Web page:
Surprisingly Good Hollywood Take On Murphy's War
Barron Laycock | Temple, New Hampshire United States | 07/23/2000
(4 out of 5 stars)
"The single biggest reason to watch this movie is that the star himself was in fact the single most decorated war hero of World War Two, and he is convincing here playing himself with dignity, sincerity, and humility, which, of course, Audie Murphy always had in spades. The movie was adopted from his best-selling autobiography, which my Mom let me read after blackening out all of the four letter slang (as she called it). Perhaps it shows that he was my childhood hero, and I still have a personalized autographed photo somewhere reading "Thanks, Barry, for being my fan" that a friend's mom got for three or four of us ten year olds at the time this movie was released in the mid 1950s. It was the first movie I saw ten times. And I wasn't alone; Murphy was a national icon. The movie truly is a classic; tightly directed, poignant, honest, accurate, and showing gripping combat without being gory or maudlin. It sometimes decends into travelogue movie-theater type newsreel moments, but these are thankfully rare and forgiveable. On the other hand, this is an interesting and absolutely true story of a common and uneducated boy from rural Texas who wanted more than anything to be a soldier and serve his country, and his subsequent deeds and patriotism above and beyond the call of duty inspired a whole generation of us who wanted to imitate his call to country. Unfortunately we walked into another time and the miasma of Vietnam. But that's another story for another time. Escape back to a time when the moral choices were clearer, and a real live hero was available to act his way memorably through an accurate recounting of his extraordinary if abbreviated military career. He may be gone too soon, the victim of a plane crash in the early 1970s, but his lifetime admirers remain. Enjoy!"
A unique historical film experience
Greg B | 07/14/1999
(5 out of 5 stars)
"When are you ever going to see a great hero playing himself in his greatest moments? If "Saving Private Ryan" was too gory for you, here's a movie that shows the glory and pain of WWII, but without the gore. If your grade-school kids want to know about the soldiers of WWII without them having nightmares, have them see this film. Audie Murphy is great in this role -- even though it is his story, it becomes the story of ALL the soldiers (although Audie does have the best moments). The fight scenes are gripping, and it really does feel 'real' rather than 'staged'. I would also recommend that you read Audie Murphy's book of the same name to get the whole story. Definitely Audie Murphy was the greatest U.S. soldier in the 20th Century!"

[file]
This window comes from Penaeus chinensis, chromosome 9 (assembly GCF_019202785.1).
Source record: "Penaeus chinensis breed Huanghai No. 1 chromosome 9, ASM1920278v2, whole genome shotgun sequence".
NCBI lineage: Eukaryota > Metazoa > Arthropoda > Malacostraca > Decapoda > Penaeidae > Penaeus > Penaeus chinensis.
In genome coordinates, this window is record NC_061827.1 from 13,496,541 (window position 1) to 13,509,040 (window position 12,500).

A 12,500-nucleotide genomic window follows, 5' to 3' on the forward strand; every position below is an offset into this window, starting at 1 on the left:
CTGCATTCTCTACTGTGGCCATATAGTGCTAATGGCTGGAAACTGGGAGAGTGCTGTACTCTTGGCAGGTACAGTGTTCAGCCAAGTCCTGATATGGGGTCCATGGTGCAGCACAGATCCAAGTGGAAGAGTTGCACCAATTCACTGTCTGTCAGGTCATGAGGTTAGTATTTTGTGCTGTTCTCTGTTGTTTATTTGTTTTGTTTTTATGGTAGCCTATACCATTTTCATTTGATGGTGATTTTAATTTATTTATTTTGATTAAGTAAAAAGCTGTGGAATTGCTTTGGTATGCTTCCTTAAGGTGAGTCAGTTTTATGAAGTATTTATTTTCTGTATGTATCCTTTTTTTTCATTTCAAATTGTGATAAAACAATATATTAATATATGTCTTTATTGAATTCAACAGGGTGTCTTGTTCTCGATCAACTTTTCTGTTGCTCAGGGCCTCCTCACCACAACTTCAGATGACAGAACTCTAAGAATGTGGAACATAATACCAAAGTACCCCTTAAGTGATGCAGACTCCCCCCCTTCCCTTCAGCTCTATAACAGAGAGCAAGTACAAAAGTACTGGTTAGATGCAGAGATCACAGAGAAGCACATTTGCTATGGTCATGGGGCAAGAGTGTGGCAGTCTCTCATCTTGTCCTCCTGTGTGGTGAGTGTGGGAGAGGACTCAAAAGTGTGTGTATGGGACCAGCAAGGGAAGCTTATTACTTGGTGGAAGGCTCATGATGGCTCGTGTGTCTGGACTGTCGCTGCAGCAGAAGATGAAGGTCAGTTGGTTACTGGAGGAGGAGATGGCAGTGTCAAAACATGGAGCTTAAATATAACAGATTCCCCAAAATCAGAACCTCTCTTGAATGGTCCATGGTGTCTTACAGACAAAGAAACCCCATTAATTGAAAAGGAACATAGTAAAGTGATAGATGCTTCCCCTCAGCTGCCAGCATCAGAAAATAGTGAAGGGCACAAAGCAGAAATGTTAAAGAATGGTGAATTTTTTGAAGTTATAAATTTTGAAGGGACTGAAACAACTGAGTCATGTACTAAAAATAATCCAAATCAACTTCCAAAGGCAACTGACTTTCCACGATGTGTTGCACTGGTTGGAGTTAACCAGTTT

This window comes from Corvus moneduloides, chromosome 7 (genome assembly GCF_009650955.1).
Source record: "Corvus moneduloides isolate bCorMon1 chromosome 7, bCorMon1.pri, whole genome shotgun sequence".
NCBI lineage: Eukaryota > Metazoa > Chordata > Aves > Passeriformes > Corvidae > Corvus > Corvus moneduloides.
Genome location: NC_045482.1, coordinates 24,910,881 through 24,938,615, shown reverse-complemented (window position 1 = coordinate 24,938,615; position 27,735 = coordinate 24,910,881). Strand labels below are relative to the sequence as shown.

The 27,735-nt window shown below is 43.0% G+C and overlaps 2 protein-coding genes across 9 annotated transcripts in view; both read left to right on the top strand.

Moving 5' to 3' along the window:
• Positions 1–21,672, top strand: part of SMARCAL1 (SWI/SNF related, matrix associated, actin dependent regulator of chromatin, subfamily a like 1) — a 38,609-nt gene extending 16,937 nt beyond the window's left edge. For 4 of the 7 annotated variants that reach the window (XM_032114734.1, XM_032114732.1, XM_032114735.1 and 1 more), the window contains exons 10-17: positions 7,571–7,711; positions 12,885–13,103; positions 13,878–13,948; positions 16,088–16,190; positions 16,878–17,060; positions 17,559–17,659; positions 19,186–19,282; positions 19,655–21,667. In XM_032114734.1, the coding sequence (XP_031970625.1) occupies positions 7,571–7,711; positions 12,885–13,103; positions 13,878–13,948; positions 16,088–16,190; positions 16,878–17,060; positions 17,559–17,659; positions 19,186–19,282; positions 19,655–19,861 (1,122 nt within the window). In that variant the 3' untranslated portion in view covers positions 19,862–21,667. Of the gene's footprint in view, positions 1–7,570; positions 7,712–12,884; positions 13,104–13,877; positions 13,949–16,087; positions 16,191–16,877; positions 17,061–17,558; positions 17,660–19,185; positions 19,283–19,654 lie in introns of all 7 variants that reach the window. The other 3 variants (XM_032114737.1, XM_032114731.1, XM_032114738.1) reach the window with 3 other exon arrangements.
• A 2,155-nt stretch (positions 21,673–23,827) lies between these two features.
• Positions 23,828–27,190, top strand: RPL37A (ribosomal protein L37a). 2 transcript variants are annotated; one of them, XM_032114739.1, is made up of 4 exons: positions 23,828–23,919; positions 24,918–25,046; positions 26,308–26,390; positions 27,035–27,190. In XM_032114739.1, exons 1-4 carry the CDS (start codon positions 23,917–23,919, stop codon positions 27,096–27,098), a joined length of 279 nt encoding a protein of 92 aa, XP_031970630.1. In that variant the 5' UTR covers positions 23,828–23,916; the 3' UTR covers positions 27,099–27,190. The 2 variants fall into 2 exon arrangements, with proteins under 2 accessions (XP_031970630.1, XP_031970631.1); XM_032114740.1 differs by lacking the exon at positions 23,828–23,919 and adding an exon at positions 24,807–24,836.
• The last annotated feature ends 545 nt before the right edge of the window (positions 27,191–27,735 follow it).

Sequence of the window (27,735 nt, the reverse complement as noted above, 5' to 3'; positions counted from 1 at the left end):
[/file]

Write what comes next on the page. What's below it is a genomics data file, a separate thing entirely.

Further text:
Greg B | Raleigh, NC | 09/29/2003
(5 out of 5 stars)
"I have to say that after I saw this movie, I was a little embarassed that I had never heard of Audie Murphy before, especially since I'm 37 years old. This guy epitomizes the term "war hero" and his story needs to be retold. I'd love to see this remade so that more generations of people would know about him. The current version was great, especially because Audie plays himself. A must watch, especially for anyone who doesn't know anything about him."
The Most Decorated of the Greatest Generation
Greg B | 08/24/2000
(5 out of 5 stars)
"Audie Murphy stars in the movie version of his autobiographydetailing his experiences in the Third Infantry Division in Italy and Southern France during the Second World War. Audie won every American medal awarded for combat as well as a Purple Heart and several French medals for heroism. The cast was excellent and complemented Murphy very well. The combat scenes were extremely realistic and the only movie with rivals it for scenes of fighting in the Italian Campaign is "The Story of GI Joe" which was written by Ernie Pyle. Audie was a member of the "greatest generation" and will always be one of the great heroes of American history. He made up for small stature with a heart and courage of enormous intensity. END"